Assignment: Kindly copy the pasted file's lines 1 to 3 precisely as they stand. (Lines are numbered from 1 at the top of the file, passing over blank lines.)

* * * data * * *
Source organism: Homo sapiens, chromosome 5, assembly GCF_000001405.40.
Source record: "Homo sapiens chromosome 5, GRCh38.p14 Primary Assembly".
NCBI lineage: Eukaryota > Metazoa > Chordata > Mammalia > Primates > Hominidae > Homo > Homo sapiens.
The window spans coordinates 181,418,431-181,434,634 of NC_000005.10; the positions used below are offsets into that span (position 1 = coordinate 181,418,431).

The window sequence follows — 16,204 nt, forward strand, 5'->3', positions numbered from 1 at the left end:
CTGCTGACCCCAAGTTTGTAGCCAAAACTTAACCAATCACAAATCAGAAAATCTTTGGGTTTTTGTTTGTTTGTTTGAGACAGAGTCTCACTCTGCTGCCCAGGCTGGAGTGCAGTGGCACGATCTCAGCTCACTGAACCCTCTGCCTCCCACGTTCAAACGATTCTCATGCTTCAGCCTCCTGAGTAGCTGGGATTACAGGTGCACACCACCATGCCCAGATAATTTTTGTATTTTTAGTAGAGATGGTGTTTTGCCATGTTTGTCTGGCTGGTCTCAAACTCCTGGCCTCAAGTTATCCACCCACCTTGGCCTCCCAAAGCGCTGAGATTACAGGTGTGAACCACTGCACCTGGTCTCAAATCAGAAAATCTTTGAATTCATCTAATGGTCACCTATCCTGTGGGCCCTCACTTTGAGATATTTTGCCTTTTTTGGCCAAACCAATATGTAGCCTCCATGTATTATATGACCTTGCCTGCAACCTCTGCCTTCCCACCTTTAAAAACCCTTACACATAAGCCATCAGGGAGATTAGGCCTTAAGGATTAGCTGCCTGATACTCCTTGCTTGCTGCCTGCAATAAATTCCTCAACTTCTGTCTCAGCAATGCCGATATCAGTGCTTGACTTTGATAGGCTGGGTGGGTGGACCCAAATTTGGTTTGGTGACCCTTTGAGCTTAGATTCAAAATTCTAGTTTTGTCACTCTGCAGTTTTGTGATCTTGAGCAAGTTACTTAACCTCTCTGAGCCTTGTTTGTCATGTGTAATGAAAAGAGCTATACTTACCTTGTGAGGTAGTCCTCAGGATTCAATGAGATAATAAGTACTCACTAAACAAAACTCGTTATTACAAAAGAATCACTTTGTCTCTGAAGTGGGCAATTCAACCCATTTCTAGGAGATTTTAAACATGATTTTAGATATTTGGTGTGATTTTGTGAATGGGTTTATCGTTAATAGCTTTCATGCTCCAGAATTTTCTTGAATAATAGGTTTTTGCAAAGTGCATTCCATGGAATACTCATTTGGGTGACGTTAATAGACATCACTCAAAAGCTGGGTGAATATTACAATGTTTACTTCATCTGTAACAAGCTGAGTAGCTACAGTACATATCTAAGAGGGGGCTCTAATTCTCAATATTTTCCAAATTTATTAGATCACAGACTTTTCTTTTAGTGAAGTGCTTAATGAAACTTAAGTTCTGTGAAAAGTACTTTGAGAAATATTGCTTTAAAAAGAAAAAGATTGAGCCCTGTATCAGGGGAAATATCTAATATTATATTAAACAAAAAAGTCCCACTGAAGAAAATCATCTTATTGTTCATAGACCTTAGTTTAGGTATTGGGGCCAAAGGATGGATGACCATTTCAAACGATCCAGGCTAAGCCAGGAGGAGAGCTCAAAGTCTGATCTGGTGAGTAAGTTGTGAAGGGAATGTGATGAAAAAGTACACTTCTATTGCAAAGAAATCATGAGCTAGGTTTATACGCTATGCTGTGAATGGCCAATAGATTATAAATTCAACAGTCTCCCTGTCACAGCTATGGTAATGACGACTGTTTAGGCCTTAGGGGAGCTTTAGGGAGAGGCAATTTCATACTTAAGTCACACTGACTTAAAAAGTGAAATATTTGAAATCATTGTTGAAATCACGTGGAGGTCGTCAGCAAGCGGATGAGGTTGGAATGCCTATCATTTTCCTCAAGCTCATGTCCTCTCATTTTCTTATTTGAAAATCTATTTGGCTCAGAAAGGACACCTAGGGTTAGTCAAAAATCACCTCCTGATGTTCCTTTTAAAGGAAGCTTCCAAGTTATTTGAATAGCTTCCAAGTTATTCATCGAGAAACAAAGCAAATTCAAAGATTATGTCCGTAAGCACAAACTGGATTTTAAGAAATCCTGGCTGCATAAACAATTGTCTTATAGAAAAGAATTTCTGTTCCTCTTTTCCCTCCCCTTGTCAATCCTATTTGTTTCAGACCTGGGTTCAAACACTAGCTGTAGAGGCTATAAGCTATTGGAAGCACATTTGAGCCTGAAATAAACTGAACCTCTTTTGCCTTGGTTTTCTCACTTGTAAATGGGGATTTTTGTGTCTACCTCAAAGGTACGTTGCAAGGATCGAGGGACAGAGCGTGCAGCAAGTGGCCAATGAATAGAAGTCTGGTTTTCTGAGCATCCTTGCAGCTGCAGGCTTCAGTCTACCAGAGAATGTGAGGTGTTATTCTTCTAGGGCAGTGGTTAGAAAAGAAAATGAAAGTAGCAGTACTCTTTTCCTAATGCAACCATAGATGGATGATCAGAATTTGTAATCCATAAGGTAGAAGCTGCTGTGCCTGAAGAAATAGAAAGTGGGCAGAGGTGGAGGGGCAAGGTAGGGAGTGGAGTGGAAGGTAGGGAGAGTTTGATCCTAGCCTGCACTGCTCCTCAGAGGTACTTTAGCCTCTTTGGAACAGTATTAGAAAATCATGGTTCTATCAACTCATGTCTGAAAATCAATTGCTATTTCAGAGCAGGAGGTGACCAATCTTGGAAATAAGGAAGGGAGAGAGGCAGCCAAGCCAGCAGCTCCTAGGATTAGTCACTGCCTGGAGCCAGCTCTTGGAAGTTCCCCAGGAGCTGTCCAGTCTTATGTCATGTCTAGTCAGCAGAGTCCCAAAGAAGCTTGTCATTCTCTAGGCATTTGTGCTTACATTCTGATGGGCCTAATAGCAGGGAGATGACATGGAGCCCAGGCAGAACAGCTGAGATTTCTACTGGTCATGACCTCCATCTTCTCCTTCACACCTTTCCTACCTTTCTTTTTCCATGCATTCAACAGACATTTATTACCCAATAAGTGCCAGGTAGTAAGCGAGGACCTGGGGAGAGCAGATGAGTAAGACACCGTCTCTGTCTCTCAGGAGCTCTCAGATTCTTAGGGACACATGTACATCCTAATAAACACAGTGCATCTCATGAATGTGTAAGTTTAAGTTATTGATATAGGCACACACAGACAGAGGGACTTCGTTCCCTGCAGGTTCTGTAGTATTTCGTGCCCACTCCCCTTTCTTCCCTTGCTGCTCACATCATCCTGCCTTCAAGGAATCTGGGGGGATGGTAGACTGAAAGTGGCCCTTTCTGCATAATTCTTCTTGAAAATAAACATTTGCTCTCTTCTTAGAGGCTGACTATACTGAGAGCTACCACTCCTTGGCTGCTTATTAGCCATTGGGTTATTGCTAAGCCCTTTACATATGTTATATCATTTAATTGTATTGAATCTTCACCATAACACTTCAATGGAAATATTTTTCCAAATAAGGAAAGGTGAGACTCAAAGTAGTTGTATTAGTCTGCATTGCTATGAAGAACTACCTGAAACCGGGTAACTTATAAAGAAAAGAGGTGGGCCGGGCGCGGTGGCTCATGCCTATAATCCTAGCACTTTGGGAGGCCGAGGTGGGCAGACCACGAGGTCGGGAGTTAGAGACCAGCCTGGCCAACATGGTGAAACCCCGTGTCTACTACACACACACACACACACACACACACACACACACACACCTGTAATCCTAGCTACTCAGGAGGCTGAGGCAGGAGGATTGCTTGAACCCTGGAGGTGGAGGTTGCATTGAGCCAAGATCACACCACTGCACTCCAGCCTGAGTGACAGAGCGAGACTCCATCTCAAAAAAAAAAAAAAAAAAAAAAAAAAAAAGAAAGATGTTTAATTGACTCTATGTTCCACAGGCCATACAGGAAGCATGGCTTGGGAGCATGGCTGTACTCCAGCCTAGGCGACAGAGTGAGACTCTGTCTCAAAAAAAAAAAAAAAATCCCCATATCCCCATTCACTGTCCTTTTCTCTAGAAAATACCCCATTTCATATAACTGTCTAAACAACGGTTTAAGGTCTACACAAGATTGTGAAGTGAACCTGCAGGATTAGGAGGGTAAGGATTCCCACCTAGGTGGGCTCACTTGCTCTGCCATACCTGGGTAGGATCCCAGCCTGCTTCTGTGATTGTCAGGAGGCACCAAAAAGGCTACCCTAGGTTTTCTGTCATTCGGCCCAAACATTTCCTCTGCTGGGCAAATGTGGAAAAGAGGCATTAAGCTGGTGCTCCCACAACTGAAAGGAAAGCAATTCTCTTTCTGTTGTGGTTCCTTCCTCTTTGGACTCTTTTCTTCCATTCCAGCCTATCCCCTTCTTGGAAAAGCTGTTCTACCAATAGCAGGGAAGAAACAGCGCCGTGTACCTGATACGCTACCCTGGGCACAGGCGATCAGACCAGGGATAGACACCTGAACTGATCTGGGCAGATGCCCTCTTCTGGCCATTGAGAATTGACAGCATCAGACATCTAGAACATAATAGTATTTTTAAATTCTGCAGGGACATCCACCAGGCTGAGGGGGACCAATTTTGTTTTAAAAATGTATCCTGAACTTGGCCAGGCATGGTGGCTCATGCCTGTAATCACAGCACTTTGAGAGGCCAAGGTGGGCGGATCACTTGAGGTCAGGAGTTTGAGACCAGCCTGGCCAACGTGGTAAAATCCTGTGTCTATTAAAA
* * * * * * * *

Source organism: Homo sapiens, chromosome 5, assembly GCF_000001405.40.
Source record: "Homo sapiens chromosome 5, GRCh38.p14 Primary Assembly".
NCBI lineage: Eukaryota > Metazoa > Chordata > Mammalia > Primates > Hominidae > Homo > Homo sapiens.